This inspection took place on 16 October 2015 and was unannounced. At the last inspection on 17 January 2014 we asked the provider to take action to make improvements. We asked them to improve practice relating to obtaining peoples consent and acting in accordance with it. Following that inspection the provider sent us an action plan to tell us the improvements they were going to make. At this inspection we found improvements had been made to meet the relevant requirements.

Homefield College Limited - 37 Greedon Rise is a registered care service, providing accommodation, nursing and personal care for up to three people. There were two people using the service at the time of our inspection. The service had recently reopened as residential accommodation on 1st September 2015.

The service is required to have a registered manager in post. A registered manager is a person who has registered with the Care Quality Commission to manage the service. Like registered providers, they are ‘registered persons’. Registered persons have legal responsibility for meeting the requirements in the Health and Social Care Act 2008 and associated Regulations about how the service is run. There was a registered manager in post at the time of our inspection.

People felt safe at the service. People felt able to talk to staff members about any concerns. Weekly house meetings were held where items such as fire safety, health and safety and safeguarding were discussed to support people to understand these areas.

Staff had a good understanding of the various types of abuse and told us how they were able to report any concerns or incidents. Staff had a good understanding of people’s needs and supported them in line with them support plans.

Staffing levels at the service were adequate. However, people’s activities did not always take place because staff with the required skills were not always available.

People were provided with day to day choices about the things that they wanted to do. Staff had a good understanding of the Mental Capacity Act 2005 (MCA) and knew the steps that they should take if they had a concern about a person’s capacity in relation to a decision.

Risk assessments and care plans were in place, staff were aware of any changes but these had not always been regularly reviewed.

Staff all shared the same vision and values and promoted them through their daily work.

Relatives told us that the communication between staff at the service and themselves was good. Quality assurance systems were in place.

Inspection carried out on 17 January 2014

During a routine inspection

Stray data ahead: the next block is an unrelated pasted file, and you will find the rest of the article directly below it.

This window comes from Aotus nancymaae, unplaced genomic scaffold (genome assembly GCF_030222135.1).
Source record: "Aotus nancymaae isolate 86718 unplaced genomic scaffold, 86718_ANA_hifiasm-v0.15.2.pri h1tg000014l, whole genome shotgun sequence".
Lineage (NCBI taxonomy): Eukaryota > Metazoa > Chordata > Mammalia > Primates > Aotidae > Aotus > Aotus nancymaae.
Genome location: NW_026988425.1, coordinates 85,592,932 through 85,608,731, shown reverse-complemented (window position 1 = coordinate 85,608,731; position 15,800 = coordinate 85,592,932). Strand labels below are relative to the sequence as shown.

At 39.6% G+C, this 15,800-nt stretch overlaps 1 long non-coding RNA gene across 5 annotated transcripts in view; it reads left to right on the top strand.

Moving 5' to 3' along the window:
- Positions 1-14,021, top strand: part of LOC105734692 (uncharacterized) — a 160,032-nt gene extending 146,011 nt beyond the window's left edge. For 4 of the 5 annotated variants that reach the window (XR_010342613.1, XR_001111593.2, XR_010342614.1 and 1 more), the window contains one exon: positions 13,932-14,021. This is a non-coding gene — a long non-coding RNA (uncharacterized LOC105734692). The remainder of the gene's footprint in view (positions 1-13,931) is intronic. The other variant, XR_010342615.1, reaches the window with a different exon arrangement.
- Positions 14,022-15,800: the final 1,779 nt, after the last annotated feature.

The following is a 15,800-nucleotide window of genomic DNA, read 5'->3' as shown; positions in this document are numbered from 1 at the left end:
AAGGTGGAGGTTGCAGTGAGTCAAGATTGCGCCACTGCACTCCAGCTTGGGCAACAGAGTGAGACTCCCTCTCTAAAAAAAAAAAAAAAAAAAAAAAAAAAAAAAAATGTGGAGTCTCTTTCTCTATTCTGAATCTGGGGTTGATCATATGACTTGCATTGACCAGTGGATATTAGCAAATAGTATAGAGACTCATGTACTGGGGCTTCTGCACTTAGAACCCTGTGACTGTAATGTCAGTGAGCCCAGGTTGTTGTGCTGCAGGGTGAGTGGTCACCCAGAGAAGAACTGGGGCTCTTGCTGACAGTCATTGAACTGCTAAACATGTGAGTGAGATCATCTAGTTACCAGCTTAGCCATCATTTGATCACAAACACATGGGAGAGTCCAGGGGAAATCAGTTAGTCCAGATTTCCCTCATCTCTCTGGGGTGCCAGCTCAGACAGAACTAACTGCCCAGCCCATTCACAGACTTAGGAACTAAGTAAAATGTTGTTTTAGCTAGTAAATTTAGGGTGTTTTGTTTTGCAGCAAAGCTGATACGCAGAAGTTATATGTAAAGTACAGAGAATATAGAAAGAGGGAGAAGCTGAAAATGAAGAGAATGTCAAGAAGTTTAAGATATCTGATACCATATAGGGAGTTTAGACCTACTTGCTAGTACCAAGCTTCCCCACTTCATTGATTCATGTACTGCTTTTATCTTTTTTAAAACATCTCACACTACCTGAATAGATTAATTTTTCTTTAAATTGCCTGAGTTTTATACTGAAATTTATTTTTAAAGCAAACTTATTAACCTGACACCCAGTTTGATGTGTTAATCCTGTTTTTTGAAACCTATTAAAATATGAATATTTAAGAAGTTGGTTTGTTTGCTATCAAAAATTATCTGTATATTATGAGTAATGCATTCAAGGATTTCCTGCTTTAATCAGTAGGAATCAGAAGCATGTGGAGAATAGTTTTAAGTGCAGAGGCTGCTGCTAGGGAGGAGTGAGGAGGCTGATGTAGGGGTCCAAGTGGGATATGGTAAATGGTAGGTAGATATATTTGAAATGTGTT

We spoke with three people who used the service. When we arrived to carry out our inspection, people were getting ready to go to college for the day. One person told us the service was “good”. People were able to tell us which courses and activities they were doing that day, however due to their specialised and individual needs we were unable to speak in detail with people about their experiences of the service.

We found that people had access to a wide range of community facilities and courses, dependent on their individual needs and choices. These included activities such as learning independent living skills, horticulture, art, drama and swimming. The service had a working café in a neighbouring village and people were supported to work within the café as part of their timetable of activities. In addition, the service also had an internet café in the local town. People were encouraged and supported to participate in cleaning, food shopping and meal preparation and we found that people’s independence was promoted by the service.

We looked at the records of two people who used the service and found care plans were detailed and thorough and provided clear guidance to staff about how the persons’ care should be delivered.

However, we found that the service did not have suitable arrangements in place for obtaining people’s consent and acting in accordance with the best interests of the person when they were unable to consent to the care and treatment being provided.

Staff had been appropriately screened to ensure they were suitable to work with vulnerable people. Staff we spoke with demonstrated a good understanding of the needs of people who used the service and treated people with dignity and respect.

There were appropriate arrangements in place to manage medicines safely. All records we looked at, including medication records, were accurate and fit for purpose.

Reports under our old system of regulation (including those from before CQC was created)